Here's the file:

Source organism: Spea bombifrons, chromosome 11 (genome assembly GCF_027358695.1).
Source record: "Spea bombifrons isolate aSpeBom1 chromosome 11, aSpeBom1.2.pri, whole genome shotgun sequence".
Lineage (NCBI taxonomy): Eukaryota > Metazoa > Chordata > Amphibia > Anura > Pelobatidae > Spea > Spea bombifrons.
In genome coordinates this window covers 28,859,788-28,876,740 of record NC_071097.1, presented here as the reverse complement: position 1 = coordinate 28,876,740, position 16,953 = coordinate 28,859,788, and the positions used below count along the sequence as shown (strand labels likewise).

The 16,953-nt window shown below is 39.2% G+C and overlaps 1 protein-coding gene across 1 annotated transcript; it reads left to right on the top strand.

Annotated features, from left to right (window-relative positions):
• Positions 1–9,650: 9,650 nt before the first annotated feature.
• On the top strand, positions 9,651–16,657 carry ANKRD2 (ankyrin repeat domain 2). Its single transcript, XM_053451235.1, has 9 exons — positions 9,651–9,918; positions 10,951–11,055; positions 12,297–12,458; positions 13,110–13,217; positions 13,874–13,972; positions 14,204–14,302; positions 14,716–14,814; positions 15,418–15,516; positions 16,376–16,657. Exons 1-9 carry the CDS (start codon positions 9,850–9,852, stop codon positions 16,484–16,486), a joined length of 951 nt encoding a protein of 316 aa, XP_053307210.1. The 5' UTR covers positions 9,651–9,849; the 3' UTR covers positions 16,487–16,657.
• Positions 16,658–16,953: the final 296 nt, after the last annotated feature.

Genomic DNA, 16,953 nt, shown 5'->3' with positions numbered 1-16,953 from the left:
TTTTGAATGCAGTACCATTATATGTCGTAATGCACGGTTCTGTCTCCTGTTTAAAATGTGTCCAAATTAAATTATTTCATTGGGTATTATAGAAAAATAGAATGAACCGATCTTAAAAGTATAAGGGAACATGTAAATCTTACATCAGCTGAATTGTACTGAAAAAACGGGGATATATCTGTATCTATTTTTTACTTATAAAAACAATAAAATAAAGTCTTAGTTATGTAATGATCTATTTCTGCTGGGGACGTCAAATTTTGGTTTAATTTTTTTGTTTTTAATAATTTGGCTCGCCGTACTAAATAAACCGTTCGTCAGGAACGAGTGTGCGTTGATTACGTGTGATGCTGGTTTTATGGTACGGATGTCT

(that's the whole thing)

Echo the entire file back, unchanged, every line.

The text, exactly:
Source organism: Spea bombifrons, chromosome 11 (genome assembly GCF_027358695.1).
Source record: "Spea bombifrons isolate aSpeBom1 chromosome 11, aSpeBom1.2.pri, whole genome shotgun sequence".
Lineage (NCBI taxonomy): Eukaryota > Metazoa > Chordata > Amphibia > Anura > Pelobatidae > Spea > Spea bombifrons.
In genome coordinates this window covers 28,859,788-28,876,740 of record NC_071097.1, presented here as the reverse complement: position 1 = coordinate 28,876,740, position 16,953 = coordinate 28,859,788, and the positions used below count along the sequence as shown (strand labels likewise).

The 16,953-nt window shown below is 39.2% G+C and overlaps 1 protein-coding gene across 1 annotated transcript; it reads left to right on the top strand.

Annotated features, from left to right (window-relative positions):
• Positions 1–9,650: 9,650 nt before the first annotated feature.
• On the top strand, positions 9,651–16,657 carry ANKRD2 (ankyrin repeat domain 2). Its single transcript, XM_053451235.1, has 9 exons — positions 9,651–9,918; positions 10,951–11,055; positions 12,297–12,458; positions 13,110–13,217; positions 13,874–13,972; positions 14,204–14,302; positions 14,716–14,814; positions 15,418–15,516; positions 16,376–16,657. Exons 1-9 carry the CDS (start codon positions 9,850–9,852, stop codon positions 16,484–16,486), a joined length of 951 nt encoding a protein of 316 aa, XP_053307210.1. The 5' UTR covers positions 9,651–9,849; the 3' UTR covers positions 16,487–16,657.
• Positions 16,658–16,953: the final 296 nt, after the last annotated feature.

Genomic DNA, 16,953 nt, shown 5'->3' with positions numbered 1-16,953 from the left:
TTTTGAATGCAGTACCATTATATGTCGTAATGCACGGTTCTGTCTCCTGTTTAAAATGTGTCCAAATTAAATTATTTCATTGGGTATTATAGAAAAATAGAATGAACCGATCTTAAAAGTATAAGGGAACATGTAAATCTTACATCAGCTGAATTGTACTGAAAAAACGGGGATATATCTGTATCTATTTTTTACTTATAAAAACAATAAAATAAAGTCTTAGTTATGTAATGATCTATTTCTGCTGGGGACGTCAAATTTTGGTTTAATTTTTTTGTTTTTAATAATTTGGCTCGCCGTACTAAATAAACCGTTCGTCAGGAACGAGTGTGCGTTGATTACGTGTGATGCTGGTTTTATGGTACGGATGTCT